Delirium and dementia This Q&A sheet provides information about what delirium is, and, how it relates to people with dementia. It describes the causes, consequences, diagnosis and management of delirium. This Q&A sheet does not include information about delirium tremens (state of confusion caused by withdrawal from alcohol) or terminal delirium (delirium that may occur in a dying patient). What is delirium? Delirium (or acute confusion) is a serious acute medical condition whereby a person’s mental ability is affected. It develops over a short period of time (usually within hours or days) and symptoms tend to fluctuate throughout the day. It is a common condition in older hospitalised people, but it can also occur less commonly in people who are not in hospital. Delirium is potentially preventable in up to two thirds of hospitalised patients and is often treatable if it develops. Delirium causes distress for the person with delirium, their families and treating health care providers.
How does a delirium present? Delirium makes it difficult for a person to pay attention or focus. This means that the person is unable to think clearly and may not be able to answer questions or follow a conversation. A person who has delirium will have difficulty understanding what is going on around them, sometimes causing them to hallucinate or become paranoid. Other signs and symptoms of delirium include the following: • trouble with memory, particularly recent events, orientation, or knowing where one is or who they are or what time of the day it is • rambling or incoherent speech • difficulties with perception that is not otherwise accounted for by a pre-existing, established or evolving dementia • hyperactive delirium – restlessness, agitation, irritability, combative behaviour or hallucinations (seeing or hearing things that are not there) and delusions (falsely believing something is occurring) • hypoactive delirium – quiet, drowsy and lethargic, this is often missed and is known to have the worst outcomes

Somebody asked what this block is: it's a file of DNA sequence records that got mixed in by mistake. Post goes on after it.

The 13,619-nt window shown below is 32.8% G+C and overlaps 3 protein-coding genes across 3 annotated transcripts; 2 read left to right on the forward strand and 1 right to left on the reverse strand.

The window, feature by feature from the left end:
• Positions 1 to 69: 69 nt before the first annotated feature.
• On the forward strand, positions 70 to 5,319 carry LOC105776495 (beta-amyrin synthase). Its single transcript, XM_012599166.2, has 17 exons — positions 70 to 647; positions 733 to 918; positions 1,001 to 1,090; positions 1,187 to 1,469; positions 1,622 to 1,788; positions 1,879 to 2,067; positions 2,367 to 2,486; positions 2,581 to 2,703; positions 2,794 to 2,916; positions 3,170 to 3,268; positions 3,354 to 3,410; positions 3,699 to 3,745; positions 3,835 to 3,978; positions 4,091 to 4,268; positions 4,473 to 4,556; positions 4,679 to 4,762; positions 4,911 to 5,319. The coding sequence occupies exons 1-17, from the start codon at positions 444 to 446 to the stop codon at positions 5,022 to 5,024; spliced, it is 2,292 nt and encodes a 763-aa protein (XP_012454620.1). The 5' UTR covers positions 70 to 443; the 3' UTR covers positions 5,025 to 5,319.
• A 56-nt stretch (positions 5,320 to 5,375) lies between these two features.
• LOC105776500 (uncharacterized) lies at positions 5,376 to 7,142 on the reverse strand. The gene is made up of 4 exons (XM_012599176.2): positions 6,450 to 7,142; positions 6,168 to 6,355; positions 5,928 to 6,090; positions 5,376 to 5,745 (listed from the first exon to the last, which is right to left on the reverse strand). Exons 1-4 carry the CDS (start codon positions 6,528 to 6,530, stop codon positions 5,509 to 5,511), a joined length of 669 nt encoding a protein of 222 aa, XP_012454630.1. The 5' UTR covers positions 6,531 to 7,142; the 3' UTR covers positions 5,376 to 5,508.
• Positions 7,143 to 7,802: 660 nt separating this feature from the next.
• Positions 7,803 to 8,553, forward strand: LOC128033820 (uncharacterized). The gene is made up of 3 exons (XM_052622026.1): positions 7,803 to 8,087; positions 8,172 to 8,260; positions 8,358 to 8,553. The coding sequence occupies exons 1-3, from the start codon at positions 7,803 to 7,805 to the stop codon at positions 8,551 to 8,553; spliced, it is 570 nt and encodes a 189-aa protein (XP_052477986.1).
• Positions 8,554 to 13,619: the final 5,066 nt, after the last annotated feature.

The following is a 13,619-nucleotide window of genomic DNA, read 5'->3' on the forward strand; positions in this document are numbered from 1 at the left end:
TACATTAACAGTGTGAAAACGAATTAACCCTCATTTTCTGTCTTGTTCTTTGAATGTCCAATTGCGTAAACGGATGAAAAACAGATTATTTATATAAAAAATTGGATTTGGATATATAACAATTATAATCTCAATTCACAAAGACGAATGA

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• mixed delirium – a mix of both hyperactive and hypoactive symptoms • disruptions in normal patterns of sleeping and eating
What causes delirium? Delirium is most commonly due to a medical cause including severe illness, constipation, dehydration, infection, pain, drug effect or withdrawal (especially alcohol and sedative drugs). However, causes of delirium are numerous, complex and often mixed (multifactorial). In some people the cause cannot be identified. Currently the nature of delirium and what happens in the brain is not fully understood but there is extensive international research being undertaken to unravel this mystery.
Who is at risk of developing delirium? Pre-existing cognitive impairment such as dementia, and older age, represent the most significant risks for a person developing delirium (up to two-thirds of all people affected by delirium will be in these categories). However, there are an extensive number of risk factors for developing a delirium including severe illness, dehydration, poor eyesight, metabolic disturbances, surgery, certain medications or changes in medications, and use of physical restraints. People who have previously experienced a delirium are also at greater risk of developing a delirium if they become unwell.
How can delirium be diagnosed? Diagnosis relies on a history of the course and onset of changes in the person’s behaviour and mental state and an assessment which looks for the presence and absence of other certain features. A history from the family or others who know the person is essential and should confirm that there is an acute change from the person’s usual mental state and behaviour. The most
widely used standardised delirium diagnostic assessment tool used by trained clinicians is the C